An extra 100 child health nurses will raise WA's poor vaccination rate, which was the lowest in the country last year, and increase the low number of children who have recommended health checks, Health Minister Kim Hames said yesterday.
Only 30 per cent of 18-month-olds and 10 per cent of three-year-olds have the checks, which are carried out to pick up health and developmental problems.
The State Government will employ the new child health nurses over the next four years with $58.5 million that was announced in last week's Budget.
Dr Hames said the funding boost would allow WA "to get it at least as good if not better than any other State with a significant increase in numbers".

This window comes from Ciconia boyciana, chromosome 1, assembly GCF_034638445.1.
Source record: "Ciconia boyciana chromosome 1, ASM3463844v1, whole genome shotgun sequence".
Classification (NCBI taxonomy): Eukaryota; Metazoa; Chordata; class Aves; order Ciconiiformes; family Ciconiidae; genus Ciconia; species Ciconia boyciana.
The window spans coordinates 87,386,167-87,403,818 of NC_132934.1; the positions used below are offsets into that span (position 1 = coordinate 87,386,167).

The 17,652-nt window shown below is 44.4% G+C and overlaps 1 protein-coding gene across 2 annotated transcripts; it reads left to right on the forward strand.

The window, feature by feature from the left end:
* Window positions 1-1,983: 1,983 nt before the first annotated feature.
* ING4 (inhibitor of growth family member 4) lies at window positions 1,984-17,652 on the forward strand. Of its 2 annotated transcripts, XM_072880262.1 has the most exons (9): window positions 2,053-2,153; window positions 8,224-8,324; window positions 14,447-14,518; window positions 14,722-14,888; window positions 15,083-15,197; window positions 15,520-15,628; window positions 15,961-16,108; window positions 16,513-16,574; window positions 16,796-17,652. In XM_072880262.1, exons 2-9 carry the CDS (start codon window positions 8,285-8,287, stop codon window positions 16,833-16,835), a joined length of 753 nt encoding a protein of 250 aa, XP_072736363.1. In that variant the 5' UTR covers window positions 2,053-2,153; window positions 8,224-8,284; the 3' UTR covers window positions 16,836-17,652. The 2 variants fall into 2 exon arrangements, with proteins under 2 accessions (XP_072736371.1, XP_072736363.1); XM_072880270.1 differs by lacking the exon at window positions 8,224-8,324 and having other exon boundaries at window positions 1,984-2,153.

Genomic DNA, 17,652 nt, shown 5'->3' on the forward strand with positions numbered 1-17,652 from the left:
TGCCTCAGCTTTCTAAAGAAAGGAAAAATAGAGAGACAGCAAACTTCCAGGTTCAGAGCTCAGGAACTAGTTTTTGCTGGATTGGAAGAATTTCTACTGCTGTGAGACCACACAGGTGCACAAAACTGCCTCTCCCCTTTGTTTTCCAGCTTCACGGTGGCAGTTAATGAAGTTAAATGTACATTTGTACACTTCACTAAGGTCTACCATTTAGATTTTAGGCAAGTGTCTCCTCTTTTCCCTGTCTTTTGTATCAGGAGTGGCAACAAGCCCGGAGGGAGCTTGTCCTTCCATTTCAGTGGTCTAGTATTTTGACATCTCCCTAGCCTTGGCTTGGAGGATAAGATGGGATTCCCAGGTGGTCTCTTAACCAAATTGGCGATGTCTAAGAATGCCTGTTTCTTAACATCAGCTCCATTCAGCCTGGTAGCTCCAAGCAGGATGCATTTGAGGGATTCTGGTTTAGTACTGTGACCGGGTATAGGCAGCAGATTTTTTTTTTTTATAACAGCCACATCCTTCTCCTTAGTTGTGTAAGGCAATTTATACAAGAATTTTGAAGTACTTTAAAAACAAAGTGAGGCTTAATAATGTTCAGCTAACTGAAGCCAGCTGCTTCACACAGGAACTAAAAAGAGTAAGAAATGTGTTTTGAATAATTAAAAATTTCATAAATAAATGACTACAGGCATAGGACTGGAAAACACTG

WA's immunisation rate among children starting school was the lowest in the country last year, with numbers falling short of the 90 per cent needed to achieve "herd immunity" in some areas.
Jocelyn Bristol, a child health nurse in South Perth, said funding constraints meant conditions such as autism were not detected by child health nurses.
"We have been struggling in meeting the needs of our clients for the last 20 years," she said.Shadow health minister Roger Cook welcomed the extra 100 nurses but said more were needed because there was a shortfall of 150 child health nurses.